Always Supervise Young Children

Young children should always be supervised when playing the game. They are far more likely to wander off and stray into areas they shouldn’t than their older peers and siblings. There is no legal age limit on when a child can go out and play without adult supervision, and only you can judge if your child has the capacity to stay safe when out alone. The NSPCC recommends talking to your child about road safety and what to do if a stranger approaches them before you let them play alone.

Playing Together

Playing with your child is the best way to ensure their safety. For older children, you could insist that they play with friends or siblings and agree some ground rules, such as a return time or areas that are out of bounds.

Stranger Danger

Part of the game involves battling other players for control over gyms. Therefore it’s possible that your child may encounter other people playing the game. Of course, many of these will be other children, and as a fully paid up member of the grown up geeky gamer clique I can assure you that most of us older players are also pretty harmless. It’s highly unlikely that your child will come to any harm from another player, but it is still important to discuss with your child the boundaries they should put in place. Your child should also know what to do if they find themselves in a situation they are not comfortable with.

Be Aware Of Your Surroundings

Most of us have been guilty at some point of looking at our phones instead of where we are going. With Pokémon Go I found it very easy to get engrossed in the map and pay less attention to my surroundings. Turning the sound down to very low or silent can help with that, as it enables you to easily hear cars, etc. that may be approaching. Furthermore, you can leave the game running and place your phone in your pocket, as it will vibrate when a Pokémon is near. As part of your boundaries for your children you could insist that they only play in pedestrian only areas such as parks. As an incentive, you are more likely to find certain types of Pokémon in greener areas.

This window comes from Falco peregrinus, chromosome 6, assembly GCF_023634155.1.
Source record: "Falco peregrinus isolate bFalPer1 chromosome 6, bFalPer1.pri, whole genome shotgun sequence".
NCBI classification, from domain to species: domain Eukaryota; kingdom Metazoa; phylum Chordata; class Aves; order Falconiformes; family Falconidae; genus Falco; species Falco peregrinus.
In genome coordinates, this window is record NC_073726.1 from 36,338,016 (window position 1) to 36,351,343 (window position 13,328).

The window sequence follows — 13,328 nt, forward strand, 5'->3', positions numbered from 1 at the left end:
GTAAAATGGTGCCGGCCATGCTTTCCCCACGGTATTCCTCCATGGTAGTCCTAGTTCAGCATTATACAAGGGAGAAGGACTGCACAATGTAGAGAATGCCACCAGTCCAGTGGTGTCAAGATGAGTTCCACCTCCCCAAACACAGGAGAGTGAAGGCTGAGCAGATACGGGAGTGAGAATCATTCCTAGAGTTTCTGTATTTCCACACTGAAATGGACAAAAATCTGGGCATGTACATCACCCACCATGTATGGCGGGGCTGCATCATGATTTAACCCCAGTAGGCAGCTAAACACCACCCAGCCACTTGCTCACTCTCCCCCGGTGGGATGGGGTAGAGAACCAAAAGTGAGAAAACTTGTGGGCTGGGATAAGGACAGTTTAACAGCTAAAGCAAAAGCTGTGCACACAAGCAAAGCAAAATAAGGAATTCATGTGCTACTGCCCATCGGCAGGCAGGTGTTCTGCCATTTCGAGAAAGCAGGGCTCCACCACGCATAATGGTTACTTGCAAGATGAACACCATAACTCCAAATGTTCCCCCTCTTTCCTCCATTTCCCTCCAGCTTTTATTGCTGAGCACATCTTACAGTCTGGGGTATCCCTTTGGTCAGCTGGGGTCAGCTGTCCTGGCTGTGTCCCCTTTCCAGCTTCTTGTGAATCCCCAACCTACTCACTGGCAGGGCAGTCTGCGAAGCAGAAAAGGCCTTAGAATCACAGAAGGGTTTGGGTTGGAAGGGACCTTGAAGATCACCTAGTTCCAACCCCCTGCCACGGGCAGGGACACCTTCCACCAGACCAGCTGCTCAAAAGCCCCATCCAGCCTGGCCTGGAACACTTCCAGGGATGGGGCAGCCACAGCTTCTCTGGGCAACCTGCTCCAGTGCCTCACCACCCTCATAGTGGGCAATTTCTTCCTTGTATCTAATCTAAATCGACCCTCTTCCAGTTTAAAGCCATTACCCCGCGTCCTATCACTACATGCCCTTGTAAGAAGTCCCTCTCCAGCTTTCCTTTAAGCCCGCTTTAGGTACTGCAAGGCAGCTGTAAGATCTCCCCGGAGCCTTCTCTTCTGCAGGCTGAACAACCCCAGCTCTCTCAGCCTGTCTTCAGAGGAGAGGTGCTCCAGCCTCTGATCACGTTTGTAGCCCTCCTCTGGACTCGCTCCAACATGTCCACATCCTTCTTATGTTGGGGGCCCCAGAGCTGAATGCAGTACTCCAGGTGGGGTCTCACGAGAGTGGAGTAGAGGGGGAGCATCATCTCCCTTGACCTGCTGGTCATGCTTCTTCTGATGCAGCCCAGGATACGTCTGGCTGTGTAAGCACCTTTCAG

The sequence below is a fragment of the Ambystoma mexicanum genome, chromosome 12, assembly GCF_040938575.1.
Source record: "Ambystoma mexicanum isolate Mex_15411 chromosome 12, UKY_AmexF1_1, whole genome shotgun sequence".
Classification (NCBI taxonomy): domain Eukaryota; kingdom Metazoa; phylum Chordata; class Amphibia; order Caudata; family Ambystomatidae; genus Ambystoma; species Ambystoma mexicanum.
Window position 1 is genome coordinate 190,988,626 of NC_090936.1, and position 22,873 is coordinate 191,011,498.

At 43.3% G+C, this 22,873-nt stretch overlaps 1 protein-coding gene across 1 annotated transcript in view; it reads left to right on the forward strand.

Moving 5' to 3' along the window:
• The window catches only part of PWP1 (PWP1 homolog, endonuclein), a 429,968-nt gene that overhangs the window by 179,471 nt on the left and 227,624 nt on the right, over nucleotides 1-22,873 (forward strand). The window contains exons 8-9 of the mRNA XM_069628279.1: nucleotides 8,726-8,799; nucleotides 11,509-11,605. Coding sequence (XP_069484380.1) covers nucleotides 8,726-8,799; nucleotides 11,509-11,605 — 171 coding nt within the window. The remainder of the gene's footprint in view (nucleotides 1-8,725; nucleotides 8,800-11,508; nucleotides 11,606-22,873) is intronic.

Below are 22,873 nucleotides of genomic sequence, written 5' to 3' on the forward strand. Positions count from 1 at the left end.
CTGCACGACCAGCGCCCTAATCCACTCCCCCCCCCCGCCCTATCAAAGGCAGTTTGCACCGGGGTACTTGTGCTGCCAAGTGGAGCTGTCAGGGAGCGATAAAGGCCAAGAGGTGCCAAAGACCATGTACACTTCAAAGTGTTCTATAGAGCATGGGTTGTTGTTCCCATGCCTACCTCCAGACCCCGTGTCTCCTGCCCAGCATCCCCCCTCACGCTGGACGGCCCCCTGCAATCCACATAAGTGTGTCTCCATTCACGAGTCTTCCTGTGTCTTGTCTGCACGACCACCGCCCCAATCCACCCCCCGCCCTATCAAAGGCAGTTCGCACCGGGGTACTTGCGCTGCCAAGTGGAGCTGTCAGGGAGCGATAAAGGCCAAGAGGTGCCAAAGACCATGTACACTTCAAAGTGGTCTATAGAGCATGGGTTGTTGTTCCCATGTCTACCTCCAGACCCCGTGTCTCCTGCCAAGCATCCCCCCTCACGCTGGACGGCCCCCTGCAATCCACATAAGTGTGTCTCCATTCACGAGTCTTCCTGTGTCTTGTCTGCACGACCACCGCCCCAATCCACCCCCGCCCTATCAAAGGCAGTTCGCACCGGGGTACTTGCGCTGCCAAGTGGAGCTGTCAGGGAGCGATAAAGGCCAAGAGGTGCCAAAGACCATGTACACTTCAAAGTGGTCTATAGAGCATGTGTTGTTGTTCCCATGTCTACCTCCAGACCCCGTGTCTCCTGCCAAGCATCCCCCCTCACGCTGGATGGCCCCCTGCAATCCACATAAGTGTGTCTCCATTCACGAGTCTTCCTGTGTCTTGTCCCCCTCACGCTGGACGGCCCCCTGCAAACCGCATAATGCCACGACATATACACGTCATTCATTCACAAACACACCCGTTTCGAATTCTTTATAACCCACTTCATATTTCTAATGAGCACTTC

Talk to your child in advance about areas that should be out of bounds. Thankfully, we don’t have any abandoned minefields here in the UK, but there are plenty of areas that should be avoided, including building sites, caves, and deep or fast moving waters. Some areas may be safe to visit but that doesn’t mean it is appropriate to do so, such as hospitals or cemeteries when a funeral is taking place. Explain to your child the reasons why these areas are out of bounds so that they understand the potential danger or upset that can arise.

Keeping Personal Information Safe

The game requires you to provide personal information when you first start to play, such as a name, email address etc. In this digital age it’s almost impossible to avoid handing over personal information to Internet giants, but if you are concerned about your child’s data you could consider setting up a dummy Google account with a fake name and date of birth to use for the game. If you have already provided information to the game, then you can contact the game’s owner Niantic, to rescind permission to use this information further. For more information on how to do this, visit their privacy policy.